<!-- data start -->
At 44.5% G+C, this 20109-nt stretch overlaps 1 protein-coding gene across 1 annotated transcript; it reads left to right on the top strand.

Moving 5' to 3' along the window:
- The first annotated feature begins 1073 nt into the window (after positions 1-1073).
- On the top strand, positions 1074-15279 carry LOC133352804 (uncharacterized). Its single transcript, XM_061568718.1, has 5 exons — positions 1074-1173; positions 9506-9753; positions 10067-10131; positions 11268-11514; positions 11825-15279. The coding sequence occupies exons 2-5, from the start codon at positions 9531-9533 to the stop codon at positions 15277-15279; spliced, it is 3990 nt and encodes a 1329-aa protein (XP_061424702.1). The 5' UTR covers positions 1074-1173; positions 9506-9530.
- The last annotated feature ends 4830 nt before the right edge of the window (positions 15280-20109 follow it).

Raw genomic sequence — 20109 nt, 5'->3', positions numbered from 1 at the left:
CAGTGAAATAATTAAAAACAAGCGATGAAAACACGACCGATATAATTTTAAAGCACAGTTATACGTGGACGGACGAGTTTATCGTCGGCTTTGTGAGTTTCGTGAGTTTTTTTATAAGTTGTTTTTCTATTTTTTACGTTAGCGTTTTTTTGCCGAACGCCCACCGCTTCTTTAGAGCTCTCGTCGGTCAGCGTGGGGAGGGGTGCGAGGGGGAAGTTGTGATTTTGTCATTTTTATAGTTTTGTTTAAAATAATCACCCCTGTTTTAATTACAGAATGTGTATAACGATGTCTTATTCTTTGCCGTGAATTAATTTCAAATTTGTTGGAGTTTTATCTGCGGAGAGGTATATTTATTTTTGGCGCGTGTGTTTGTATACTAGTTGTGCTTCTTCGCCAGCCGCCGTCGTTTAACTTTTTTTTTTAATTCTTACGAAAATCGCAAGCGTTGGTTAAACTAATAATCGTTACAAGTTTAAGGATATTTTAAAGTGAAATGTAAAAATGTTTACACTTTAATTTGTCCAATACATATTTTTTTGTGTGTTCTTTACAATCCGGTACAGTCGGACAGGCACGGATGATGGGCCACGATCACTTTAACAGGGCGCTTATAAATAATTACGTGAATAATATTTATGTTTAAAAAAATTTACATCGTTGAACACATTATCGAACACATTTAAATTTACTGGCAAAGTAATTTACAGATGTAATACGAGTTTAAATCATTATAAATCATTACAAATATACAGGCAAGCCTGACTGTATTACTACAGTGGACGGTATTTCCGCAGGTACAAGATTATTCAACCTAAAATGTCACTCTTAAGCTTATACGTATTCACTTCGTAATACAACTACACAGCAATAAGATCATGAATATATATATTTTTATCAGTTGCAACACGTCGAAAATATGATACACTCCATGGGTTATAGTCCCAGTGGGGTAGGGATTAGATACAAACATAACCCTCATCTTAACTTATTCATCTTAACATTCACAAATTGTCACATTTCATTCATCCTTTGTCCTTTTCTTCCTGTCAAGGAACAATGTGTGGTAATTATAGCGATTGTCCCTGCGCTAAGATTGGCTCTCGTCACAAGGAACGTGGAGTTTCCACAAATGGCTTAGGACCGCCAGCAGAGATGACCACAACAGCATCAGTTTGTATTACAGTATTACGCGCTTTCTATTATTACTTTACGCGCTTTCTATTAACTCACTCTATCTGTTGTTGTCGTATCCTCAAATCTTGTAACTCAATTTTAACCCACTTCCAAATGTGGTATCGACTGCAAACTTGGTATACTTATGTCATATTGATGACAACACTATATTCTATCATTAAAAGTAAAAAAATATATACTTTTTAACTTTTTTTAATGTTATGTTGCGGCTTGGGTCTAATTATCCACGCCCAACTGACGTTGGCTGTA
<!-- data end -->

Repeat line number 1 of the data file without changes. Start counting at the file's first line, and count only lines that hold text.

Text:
At 44.5% G+C, this 20109-nt stretch overlaps 1 protein-coding gene across 1 annotated transcript; it reads left to right on the top strand.